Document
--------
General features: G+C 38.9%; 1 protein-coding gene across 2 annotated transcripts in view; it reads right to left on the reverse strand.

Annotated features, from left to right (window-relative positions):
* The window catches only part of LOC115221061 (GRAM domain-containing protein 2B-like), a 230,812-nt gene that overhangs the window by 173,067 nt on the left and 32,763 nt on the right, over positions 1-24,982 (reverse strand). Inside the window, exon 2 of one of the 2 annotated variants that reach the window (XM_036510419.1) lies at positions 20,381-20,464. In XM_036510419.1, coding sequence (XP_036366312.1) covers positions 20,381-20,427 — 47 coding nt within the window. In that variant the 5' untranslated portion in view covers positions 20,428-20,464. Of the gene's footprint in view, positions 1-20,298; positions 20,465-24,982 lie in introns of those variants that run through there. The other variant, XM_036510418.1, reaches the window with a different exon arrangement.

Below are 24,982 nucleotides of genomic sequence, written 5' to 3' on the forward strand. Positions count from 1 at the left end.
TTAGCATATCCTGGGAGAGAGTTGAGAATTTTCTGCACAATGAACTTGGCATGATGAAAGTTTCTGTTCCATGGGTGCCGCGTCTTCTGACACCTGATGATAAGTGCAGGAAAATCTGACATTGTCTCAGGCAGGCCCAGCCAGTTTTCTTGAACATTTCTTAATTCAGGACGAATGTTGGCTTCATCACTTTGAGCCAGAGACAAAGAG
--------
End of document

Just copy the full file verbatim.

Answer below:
General features: G+C 38.9%; 1 protein-coding gene across 2 annotated transcripts in view; it reads right to left on the reverse strand.

Annotated features, from left to right (window-relative positions):
* The window catches only part of LOC115221061 (GRAM domain-containing protein 2B-like), a 230,812-nt gene that overhangs the window by 173,067 nt on the left and 32,763 nt on the right, over positions 1-24,982 (reverse strand). Inside the window, exon 2 of one of the 2 annotated variants that reach the window (XM_036510419.1) lies at positions 20,381-20,464. In XM_036510419.1, coding sequence (XP_036366312.1) covers positions 20,381-20,427 — 47 coding nt within the window. In that variant the 5' untranslated portion in view covers positions 20,428-20,464. Of the gene's footprint in view, positions 1-20,298; positions 20,465-24,982 lie in introns of those variants that run through there. The other variant, XM_036510418.1, reaches the window with a different exon arrangement.

Below are 24,982 nucleotides of genomic sequence, written 5' to 3' on the forward strand. Positions count from 1 at the left end.
TTAGCATATCCTGGGAGAGAGTTGAGAATTTTCTGCACAATGAACTTGGCATGATGAAAGTTTCTGTTCCATGGGTGCCGCGTCTTCTGACACCTGATGATAAGTGCAGGAAAATCTGACATTGTCTCAGGCAGGCCCAGCCAGTTTTCTTGAACATTTCTTAATTCAGGACGAATGTTGGCTTCATCACTTTGAGCCAGAGACAAAGAG